US courts have long held that waterboarding, where water is poured into someone's nose and mouth until he nearly drowns, constitutes torture. Our federal War Crimes Act defines torture as a war crime punishable by life imprisonment or even the death penalty if the victim dies.
Under the doctrine of command responsibility, enshrined in US law, commanders all the way up the chain of command to the commander in chief can be held liable for war crimes if they knew or should have known their subordinates would commit them and they did nothing to stop or prevent it.
Why is Cheney so sanguine about admitting he is a war criminal? Because he's confident that either President Bush will preemptively pardon him or President-elect Obama won't prosecute him.



Additional Felony Charges Against 8 Arrested Protesting Republicans in St. Paul


Lawyers for 8 people arrested at the Republican National Convention last September were recently informed that the Ramsey County (Minnesota) District Attorney's office has added three additional felony charges to the case. The amended charges brought by D.S. Susan Gaertner contain 4 felony counts of conspiracy: conspiracy to riot in the second degree in furtherance of terrorism (the original charge); conspiracy to riot in the second degree (without terrorism enhancement); conspiracy to damage property in furtherance of terrorism: conspiracy to damage property (without terrorism enhancement).
If convicted, the 8 people face over 2 decades in prison.



Iraqi Reporter Throws Shoes at Bush, Calls Him ‘Dog'

By Reuters

BAGHDAD - An Iraqi reporter called visiting U.S. President George W. Bush a "dog" in Arabic on Sunday and threw his shoes at him during a news conference in Baghdad.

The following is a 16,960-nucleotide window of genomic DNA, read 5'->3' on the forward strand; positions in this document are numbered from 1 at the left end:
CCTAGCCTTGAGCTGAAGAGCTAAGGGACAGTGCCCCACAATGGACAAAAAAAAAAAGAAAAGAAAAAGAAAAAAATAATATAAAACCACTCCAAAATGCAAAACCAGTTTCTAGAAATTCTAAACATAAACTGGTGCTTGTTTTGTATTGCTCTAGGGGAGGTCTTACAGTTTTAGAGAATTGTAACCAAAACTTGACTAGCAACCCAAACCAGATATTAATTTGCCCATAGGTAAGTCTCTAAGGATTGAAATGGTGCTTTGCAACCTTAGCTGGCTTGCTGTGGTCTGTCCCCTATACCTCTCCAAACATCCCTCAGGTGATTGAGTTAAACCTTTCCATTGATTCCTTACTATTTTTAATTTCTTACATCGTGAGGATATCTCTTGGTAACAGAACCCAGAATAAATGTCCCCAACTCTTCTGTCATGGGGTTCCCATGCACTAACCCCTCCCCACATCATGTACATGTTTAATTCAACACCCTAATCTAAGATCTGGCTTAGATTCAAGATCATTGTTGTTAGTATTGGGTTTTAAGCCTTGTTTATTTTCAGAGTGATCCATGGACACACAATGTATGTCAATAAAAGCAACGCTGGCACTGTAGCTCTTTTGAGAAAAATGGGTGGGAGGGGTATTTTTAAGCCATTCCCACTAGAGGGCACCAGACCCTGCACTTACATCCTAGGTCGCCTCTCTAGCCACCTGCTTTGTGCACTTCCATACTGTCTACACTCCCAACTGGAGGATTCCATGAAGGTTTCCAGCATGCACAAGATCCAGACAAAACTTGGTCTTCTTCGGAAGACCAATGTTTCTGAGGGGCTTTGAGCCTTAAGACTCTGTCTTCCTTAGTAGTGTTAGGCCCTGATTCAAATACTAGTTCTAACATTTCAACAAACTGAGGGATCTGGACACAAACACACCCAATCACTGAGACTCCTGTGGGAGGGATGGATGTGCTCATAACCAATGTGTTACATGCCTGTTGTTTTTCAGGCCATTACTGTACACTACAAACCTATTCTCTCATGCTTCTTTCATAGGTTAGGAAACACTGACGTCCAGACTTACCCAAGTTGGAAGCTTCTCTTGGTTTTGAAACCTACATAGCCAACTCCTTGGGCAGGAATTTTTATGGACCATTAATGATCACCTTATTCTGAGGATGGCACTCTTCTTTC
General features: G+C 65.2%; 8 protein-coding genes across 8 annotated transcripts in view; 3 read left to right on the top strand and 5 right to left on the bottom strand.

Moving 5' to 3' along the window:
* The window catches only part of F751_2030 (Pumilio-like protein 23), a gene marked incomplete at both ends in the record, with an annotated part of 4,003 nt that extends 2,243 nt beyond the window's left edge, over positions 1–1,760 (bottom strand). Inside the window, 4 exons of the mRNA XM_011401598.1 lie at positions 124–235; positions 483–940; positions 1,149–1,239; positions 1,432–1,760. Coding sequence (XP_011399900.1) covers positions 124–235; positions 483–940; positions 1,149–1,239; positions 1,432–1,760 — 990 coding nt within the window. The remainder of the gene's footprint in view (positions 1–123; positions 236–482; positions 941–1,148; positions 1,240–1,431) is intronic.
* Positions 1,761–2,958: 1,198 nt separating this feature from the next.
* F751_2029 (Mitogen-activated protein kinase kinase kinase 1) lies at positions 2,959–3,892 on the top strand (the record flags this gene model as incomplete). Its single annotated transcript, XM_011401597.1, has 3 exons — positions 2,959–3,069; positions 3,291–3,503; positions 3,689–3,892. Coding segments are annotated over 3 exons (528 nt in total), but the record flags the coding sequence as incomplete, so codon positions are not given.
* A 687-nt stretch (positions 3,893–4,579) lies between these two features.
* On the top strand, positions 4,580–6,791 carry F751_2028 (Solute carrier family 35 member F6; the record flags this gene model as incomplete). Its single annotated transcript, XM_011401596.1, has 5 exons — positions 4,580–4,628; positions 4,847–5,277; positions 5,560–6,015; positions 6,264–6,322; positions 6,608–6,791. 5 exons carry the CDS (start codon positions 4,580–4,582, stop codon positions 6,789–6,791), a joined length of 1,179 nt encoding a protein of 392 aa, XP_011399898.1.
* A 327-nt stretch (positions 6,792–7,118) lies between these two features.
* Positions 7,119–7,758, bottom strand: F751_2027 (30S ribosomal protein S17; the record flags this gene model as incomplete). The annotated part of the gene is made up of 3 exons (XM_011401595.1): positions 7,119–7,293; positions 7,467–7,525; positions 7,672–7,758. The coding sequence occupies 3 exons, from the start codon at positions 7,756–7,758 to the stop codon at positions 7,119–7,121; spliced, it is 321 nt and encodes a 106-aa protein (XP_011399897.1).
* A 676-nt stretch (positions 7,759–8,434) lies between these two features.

Iraqi security officers and U.S. secret service agents leapt at the man and dragged him struggling and screaming out of the room where Bush was giving a news conference with Iraqi Prime Minister Nuri al-Maliki.
The shoes missed their target about 15 feet (4.5 metres) away. One sailed over Bush's head as he stood next to Maliki and smacked into the wall behind him. Bush smiled uncomfortably and Maliki looked strained.
"It doesn't bother me," Bush said, urging everyone to calm down as a ruckus broke out in the conference room.
When asked about the incident shortly after, Bush made light of it. "I didn't feel the least threatened by it," he said.
Other Iraqi journalists apologised on behalf of their colleague, a television journalist.
Bush arrived in Baghdad earlier on Sunday on a farewell visit before he leaves office in January. The U.S.-led invasion in 2003 to topple Saddam Hussein triggered years of sectarian bloodshed and insurgency in Iraq, killing tens of thousands
Main Reports on Protest & Resistance


World Can't Wait mobilizes people living in the United States to stand up and stop war on the world, repression and torture carried out by the US government. We take action, regardless of which political party holds power, to expose the crimes of our government, from war crimes to systematic mass incarceration, and to put humanity and the planet first.